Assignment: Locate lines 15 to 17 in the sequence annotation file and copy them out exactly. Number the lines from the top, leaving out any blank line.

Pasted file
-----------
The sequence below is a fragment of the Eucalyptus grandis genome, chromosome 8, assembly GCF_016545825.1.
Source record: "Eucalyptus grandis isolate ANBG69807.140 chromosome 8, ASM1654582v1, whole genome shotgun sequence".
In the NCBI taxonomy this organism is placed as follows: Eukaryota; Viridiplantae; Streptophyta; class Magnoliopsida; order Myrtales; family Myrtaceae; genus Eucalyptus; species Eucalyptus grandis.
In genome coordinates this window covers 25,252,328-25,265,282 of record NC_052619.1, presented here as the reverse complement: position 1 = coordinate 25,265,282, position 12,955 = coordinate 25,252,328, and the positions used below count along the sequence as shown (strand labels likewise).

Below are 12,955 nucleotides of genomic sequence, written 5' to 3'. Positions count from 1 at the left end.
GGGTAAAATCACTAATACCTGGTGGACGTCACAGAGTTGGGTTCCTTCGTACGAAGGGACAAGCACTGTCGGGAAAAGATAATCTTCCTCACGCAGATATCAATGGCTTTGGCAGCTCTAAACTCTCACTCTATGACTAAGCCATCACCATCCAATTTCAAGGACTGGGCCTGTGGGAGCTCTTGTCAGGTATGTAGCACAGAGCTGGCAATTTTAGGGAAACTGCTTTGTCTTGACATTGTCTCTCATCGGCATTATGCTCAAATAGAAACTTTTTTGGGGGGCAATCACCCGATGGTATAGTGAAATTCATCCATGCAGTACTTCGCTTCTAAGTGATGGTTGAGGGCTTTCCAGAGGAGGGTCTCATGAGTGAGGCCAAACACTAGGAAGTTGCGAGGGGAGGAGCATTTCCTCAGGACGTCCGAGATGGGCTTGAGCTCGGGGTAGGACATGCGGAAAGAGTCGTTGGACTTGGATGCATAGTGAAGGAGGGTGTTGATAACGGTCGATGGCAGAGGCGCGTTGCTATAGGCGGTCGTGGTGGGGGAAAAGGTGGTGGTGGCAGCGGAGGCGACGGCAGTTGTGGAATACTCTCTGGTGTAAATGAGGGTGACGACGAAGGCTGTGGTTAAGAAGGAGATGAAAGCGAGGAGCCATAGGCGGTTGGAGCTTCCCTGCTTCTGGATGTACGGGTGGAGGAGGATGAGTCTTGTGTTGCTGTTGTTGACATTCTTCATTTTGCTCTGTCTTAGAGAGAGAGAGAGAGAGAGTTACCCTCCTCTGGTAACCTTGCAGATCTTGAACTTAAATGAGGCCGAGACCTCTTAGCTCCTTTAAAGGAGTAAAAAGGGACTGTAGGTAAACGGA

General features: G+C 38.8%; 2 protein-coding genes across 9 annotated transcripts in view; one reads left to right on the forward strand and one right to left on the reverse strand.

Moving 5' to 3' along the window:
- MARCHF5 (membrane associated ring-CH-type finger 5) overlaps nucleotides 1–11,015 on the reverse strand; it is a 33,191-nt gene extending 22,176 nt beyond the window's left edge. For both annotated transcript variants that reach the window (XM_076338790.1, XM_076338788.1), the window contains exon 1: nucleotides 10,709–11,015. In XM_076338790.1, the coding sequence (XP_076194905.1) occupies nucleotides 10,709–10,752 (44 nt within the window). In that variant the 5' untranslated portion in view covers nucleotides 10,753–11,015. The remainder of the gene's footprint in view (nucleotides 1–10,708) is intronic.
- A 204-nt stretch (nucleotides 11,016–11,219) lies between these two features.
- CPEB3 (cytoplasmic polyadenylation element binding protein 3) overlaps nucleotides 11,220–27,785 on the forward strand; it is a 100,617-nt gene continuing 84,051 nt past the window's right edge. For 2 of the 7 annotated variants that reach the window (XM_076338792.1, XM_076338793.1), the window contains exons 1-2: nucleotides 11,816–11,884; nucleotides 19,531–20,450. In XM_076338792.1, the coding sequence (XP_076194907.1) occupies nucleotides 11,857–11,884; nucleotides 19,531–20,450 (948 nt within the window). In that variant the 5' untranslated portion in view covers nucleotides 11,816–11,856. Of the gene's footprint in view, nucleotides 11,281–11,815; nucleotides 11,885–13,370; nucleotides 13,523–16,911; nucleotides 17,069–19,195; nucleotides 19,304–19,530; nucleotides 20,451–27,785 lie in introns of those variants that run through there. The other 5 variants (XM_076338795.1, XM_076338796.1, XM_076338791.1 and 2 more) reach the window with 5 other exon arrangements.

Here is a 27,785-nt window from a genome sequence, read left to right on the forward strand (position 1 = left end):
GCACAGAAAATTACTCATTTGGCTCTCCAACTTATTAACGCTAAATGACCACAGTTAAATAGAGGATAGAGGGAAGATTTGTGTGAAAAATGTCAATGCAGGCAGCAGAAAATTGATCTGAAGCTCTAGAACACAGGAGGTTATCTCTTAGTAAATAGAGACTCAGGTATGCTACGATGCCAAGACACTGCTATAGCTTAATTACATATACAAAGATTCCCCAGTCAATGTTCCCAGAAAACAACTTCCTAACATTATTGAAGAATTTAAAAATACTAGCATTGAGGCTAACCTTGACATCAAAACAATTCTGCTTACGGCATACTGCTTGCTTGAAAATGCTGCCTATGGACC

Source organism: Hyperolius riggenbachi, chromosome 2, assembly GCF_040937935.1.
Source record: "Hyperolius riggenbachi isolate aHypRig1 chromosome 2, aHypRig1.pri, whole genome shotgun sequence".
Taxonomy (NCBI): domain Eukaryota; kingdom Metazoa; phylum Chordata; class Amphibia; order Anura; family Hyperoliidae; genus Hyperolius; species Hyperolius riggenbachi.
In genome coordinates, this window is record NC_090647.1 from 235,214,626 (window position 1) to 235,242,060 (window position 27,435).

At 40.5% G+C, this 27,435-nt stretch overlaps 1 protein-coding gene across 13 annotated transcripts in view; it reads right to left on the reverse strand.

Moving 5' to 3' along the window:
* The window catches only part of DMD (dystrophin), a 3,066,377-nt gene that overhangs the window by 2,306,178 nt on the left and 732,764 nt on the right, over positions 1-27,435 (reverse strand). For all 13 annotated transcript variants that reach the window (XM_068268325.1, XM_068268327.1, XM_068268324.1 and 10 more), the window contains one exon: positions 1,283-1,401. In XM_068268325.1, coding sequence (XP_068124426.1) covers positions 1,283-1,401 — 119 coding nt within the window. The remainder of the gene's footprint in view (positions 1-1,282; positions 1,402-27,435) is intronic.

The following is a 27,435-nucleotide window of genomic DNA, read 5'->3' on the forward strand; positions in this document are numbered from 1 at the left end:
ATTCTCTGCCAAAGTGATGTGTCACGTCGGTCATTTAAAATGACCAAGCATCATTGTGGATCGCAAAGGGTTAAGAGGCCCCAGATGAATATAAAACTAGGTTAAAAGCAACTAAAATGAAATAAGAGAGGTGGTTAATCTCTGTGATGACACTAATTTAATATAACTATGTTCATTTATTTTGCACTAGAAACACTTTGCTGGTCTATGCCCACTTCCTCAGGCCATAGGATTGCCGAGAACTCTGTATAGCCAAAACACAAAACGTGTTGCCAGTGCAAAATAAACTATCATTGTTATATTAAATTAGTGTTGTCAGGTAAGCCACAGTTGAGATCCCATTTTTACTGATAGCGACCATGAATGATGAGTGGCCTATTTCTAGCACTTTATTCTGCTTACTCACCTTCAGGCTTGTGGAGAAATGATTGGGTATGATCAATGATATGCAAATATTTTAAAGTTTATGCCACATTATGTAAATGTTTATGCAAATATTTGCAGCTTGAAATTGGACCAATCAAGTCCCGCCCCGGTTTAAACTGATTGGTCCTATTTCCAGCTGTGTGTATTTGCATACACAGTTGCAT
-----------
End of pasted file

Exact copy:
Source record: "Hyperolius riggenbachi isolate aHypRig1 chromosome 2, aHypRig1.pri, whole genome shotgun sequence".
Taxonomy (NCBI): domain Eukaryota; kingdom Metazoa; phylum Chordata; class Amphibia; order Anura; family Hyperoliidae; genus Hyperolius; species Hyperolius riggenbachi.
In genome coordinates, this window is record NC_090647.1 from 235,214,626 (window position 1) to 235,242,060 (window position 27,435).